Monday, 31 August 2015

Schubert's Last Three Piano Sonatas

Today I listened to the last three piano sonatas of Franz Schubert; strange to think that they were relatively unknown and unplayed until the 20th century. They would have fascinated composers such as Bach, Handel and Mozart because of their semi-familiar musical language, but with exotic departures and additions. I love their kaleidoscopic modulations of mood, of key, and of harmony; from one minute to the next, you never know what world you are going to be in.

The outburst of rage / frustration / despair during the andantino of the A major sonata never fails to astonish; what Schubert's friends and contemporaries made of it, I cannot imagine. And I love the frequent resigned sadness and ambiguities of the final B flat major sonata. It is incredible that the C minor, A major and B flat major sonatas were written in the same place and within a very few years of Beethoven's last string quartets; what a period of musical gold!

These sonatas are best listened to played by “simple” great pianists such as Sviatoslav Richter, Clara Haskil, Wilhelm Kempff, Leif Ove Andsnes or Maria Pires since there is little need or cause for showing off, bravura, or personal point-making. I listened to all three played by the superb Leif Ove Andsnes, recorded over the years 2001-4. A real classic recording that I always keep by me for when I feel like some sophisticated listening.

Sunday, 16 August 2015

Musical Vignettes

I seem to go through listening phases. Some months ago, it was mainly big orchestral works by the likes of Shostakovich, Sibelius, Bruckner and Elgar. My current phase is for recitals of short works; maybe a result of the metabolism of my attention span. So I have delighted again in hearing the phenomenal Zlata Chochieva playing Chopin études – I, who have never been a keen Chopin fan. I am delighted again in making my way through Tianwa Yang's eight CDs of Sarasate works. And I recovered from my archives David Frühwirth's recital of 17 mainly unhackneyed vignettes for violin and piano.

It's sad there are not many Chochieva recordings around yet. I am completely captivated by her Chopin études and love her pianism. Just as astonishing is Tianwa Yang in Sarasate; I love Sarasate's music and marvel at how idiomatic Yang sounds in this Spanish music. Her sense of style, rhythm and rubato are really extraordinary; she could even have been Sarasate's favourite pupil, listening to her. And I do revel in Sarasate's music. I recall a puffed-up British critic a few years back screeching with outrage because a professional orchestral musician had told him that Sarasate's music was worth 20 or so of Boulez, or Nono, or Stockhausen (I forget which). Well, the professional musician was quite right, and Sarasate's music is eternal.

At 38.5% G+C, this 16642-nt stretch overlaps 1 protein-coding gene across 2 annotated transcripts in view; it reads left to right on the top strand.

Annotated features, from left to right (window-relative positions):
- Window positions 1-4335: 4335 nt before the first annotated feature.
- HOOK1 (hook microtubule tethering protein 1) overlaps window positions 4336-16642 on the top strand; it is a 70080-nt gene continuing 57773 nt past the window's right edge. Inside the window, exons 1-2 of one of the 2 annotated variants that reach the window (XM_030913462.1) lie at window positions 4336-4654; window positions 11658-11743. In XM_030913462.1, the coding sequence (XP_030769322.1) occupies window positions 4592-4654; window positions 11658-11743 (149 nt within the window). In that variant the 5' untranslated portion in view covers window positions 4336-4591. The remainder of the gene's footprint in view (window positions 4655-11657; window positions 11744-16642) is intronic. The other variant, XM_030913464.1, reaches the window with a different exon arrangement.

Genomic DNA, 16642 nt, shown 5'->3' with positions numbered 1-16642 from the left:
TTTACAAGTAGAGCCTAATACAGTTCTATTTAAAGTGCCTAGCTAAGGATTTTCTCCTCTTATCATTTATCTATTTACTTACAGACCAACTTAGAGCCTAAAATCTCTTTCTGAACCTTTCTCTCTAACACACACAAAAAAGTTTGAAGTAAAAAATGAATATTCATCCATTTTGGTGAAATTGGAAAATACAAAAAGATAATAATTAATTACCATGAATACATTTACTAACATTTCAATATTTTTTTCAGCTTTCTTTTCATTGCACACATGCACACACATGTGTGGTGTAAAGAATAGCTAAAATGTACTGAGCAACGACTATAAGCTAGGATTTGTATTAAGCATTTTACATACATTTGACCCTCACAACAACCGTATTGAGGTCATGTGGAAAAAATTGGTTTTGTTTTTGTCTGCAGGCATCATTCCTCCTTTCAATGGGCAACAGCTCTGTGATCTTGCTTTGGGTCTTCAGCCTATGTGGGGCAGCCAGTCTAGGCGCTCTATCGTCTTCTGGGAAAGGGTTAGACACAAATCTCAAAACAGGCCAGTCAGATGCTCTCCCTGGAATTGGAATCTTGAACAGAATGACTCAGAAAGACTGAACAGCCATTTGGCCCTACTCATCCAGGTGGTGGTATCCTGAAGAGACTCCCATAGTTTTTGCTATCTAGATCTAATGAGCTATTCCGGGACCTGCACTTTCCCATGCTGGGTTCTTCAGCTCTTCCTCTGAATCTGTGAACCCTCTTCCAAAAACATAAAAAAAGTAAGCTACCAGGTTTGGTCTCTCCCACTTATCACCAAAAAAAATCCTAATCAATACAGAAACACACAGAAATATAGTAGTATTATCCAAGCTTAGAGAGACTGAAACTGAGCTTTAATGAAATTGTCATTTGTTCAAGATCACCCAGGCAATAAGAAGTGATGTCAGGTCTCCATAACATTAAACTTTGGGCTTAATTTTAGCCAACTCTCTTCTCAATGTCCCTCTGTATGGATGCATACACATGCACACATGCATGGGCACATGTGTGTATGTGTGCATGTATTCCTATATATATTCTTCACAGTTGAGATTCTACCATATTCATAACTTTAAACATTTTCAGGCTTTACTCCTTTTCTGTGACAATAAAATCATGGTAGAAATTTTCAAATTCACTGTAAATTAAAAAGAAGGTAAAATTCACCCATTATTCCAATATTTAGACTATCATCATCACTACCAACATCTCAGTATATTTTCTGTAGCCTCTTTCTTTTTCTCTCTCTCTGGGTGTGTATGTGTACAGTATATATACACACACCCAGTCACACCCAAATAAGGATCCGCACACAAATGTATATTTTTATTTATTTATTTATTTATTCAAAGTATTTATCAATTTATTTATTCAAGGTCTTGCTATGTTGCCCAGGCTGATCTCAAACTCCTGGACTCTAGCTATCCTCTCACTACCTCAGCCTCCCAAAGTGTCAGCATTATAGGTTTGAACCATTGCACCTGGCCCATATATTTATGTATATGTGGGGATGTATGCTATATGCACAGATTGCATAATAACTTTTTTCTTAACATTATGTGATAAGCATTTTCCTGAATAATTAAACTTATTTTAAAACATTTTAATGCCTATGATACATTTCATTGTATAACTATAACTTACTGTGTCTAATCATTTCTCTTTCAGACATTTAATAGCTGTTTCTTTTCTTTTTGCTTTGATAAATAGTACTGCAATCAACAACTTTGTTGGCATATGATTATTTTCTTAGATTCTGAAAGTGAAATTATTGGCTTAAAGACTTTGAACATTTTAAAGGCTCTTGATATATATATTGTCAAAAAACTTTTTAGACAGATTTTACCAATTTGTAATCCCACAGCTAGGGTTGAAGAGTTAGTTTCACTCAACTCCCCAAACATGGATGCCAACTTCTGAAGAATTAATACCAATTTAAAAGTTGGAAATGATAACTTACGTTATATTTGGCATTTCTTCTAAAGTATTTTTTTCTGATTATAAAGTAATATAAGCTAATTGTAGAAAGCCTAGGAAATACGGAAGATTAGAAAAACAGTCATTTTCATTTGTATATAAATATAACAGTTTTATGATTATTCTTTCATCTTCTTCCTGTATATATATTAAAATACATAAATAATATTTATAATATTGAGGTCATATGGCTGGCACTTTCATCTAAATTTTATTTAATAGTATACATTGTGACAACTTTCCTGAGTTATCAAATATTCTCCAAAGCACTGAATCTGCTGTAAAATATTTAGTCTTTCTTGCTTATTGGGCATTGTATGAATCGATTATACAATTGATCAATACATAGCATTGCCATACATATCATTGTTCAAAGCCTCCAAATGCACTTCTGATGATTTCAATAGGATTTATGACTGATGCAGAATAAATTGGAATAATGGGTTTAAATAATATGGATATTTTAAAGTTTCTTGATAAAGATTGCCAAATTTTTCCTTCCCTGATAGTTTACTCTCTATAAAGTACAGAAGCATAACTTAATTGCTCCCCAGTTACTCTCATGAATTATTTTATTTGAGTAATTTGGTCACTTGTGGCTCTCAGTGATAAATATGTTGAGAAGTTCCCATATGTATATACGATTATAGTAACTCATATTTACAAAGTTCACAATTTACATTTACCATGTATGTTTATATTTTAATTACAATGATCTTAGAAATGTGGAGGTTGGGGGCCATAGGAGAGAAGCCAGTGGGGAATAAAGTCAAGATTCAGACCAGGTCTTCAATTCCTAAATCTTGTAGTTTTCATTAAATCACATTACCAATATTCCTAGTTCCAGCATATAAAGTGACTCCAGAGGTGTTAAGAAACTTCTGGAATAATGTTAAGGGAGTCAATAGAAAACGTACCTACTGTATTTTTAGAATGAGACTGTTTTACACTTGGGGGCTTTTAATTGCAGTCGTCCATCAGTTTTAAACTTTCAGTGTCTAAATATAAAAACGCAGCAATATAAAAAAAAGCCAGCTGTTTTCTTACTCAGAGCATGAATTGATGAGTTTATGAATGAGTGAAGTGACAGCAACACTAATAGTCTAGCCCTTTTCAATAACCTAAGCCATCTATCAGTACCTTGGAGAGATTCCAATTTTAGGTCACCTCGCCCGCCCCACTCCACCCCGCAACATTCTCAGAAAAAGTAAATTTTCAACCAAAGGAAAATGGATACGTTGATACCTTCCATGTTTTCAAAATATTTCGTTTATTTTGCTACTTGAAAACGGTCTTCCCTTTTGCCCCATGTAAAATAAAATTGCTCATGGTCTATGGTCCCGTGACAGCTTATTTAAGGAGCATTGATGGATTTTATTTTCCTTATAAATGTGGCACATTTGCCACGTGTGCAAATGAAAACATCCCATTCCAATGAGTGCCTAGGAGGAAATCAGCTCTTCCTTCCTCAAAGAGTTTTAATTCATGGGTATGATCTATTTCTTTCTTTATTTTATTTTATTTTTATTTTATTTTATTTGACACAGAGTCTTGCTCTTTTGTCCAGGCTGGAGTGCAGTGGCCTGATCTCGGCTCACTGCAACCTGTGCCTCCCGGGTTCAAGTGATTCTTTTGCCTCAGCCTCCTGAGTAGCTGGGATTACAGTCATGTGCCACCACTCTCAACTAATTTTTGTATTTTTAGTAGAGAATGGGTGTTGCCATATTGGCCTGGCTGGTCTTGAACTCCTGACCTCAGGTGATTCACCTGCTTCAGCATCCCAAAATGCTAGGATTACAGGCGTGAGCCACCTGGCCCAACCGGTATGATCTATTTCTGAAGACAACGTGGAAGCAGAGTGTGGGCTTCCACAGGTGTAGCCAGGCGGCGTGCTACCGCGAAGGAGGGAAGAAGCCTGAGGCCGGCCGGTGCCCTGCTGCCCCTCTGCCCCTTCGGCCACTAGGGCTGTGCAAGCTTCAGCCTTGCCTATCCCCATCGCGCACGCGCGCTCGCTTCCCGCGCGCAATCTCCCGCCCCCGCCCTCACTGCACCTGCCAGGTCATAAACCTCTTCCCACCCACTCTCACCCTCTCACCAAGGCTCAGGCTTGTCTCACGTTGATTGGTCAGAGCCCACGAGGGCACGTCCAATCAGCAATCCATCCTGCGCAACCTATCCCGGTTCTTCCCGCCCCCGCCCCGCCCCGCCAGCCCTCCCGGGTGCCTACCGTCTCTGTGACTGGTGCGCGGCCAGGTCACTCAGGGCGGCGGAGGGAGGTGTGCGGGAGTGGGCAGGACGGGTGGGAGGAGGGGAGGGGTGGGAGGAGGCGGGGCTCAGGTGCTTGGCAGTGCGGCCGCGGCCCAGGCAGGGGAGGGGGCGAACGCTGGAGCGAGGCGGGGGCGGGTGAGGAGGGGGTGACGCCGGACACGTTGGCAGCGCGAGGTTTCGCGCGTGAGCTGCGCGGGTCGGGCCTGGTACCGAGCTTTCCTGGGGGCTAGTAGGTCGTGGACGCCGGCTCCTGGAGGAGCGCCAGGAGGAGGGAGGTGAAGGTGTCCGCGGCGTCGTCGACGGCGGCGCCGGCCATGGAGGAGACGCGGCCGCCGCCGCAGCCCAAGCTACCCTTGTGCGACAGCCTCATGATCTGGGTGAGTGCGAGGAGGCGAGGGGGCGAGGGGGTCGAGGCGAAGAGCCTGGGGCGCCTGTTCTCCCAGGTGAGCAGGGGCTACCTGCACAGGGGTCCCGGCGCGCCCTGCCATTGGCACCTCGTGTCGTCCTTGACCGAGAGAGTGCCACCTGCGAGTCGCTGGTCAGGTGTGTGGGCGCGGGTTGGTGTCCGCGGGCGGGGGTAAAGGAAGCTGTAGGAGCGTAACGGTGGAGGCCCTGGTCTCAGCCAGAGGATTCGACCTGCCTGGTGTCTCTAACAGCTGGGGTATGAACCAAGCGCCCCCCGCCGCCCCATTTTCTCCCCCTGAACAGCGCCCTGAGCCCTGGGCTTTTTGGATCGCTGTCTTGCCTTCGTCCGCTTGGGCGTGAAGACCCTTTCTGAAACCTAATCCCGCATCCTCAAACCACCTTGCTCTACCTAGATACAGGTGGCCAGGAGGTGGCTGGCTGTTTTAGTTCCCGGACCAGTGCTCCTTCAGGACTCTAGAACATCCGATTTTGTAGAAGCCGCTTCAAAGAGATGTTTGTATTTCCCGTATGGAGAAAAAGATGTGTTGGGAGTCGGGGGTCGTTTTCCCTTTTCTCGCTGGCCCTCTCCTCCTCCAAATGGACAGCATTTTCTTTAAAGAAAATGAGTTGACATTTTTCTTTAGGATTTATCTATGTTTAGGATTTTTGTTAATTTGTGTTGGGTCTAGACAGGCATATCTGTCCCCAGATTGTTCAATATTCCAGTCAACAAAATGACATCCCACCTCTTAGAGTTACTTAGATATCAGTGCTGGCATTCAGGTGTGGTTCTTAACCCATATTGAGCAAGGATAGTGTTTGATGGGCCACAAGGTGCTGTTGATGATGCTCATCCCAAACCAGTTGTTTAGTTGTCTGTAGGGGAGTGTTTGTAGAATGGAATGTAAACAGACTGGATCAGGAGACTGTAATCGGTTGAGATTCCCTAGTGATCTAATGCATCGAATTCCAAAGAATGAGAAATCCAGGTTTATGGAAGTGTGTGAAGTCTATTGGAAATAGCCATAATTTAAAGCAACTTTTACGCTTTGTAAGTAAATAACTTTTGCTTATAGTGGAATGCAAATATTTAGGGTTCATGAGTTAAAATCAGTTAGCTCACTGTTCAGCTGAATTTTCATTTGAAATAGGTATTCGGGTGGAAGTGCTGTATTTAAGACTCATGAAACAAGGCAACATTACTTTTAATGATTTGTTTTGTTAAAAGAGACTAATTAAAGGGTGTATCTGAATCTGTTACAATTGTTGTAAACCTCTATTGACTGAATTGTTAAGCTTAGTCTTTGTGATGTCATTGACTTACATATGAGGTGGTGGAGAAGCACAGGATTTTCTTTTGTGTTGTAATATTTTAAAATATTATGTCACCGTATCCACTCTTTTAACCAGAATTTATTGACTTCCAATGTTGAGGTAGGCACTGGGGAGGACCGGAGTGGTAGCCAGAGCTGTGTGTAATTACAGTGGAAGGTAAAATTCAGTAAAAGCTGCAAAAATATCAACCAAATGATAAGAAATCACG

Finally, I sat back and listened to David Frühwirth playing pieces by Zimbalist, Kurt Weill, Hans Sitt, Hubay and many others. Frühwirth has an engaging warm, relaxed Austrian tone which at times reminds me of his fellow Austrian of long ago, Fritz Kreisler. And he has a gift for selecting enjoyable music that is not readily featured in compilations by others. My short pieces phase is still very much with me; fortunately I have many CDs of short pieces to fall back on – doubly fortunately, since they do not often turn up in concerts or recitals nowadays except as four minute encores.

Monday, 10 August 2015

Lisa Batiashvili

Three major violin concertos – by Beethoven, Brahms and Shostakovich's first – have no shortage of excellent contenders for three star status, in my hierarchy. Probably the only violinist to achieve three stars in all three concertos, is Lisa Batiashvili and I had a mini- Lisa festival yesterday, listening to the three concertos played by her.

Her strengths are well known: Nobility of tone and utterance; a sense of the long line, and an exceptional feeling for phrasing (viz Rachmaninov's Vocalise). She seems to have an uncanny ability to find the right tempo, for her and for the music. She has an excellent range of dynamics. She concentrates on the music, not on highlighting her playing. She has a complete mastery of her instrument (a Strad). And she is an intensely serious player; no Lang-Lang type antics. Finally, she has her pick of good collaborators: Hélène Grimaud, Alice Sara Ott, Khatia Buniatishvili, Stephen Osborne, Esa-Pekka Salonen, Christian Thielemann, Charles Dutoit, Sakari Oramo, Osmo Vänskä ...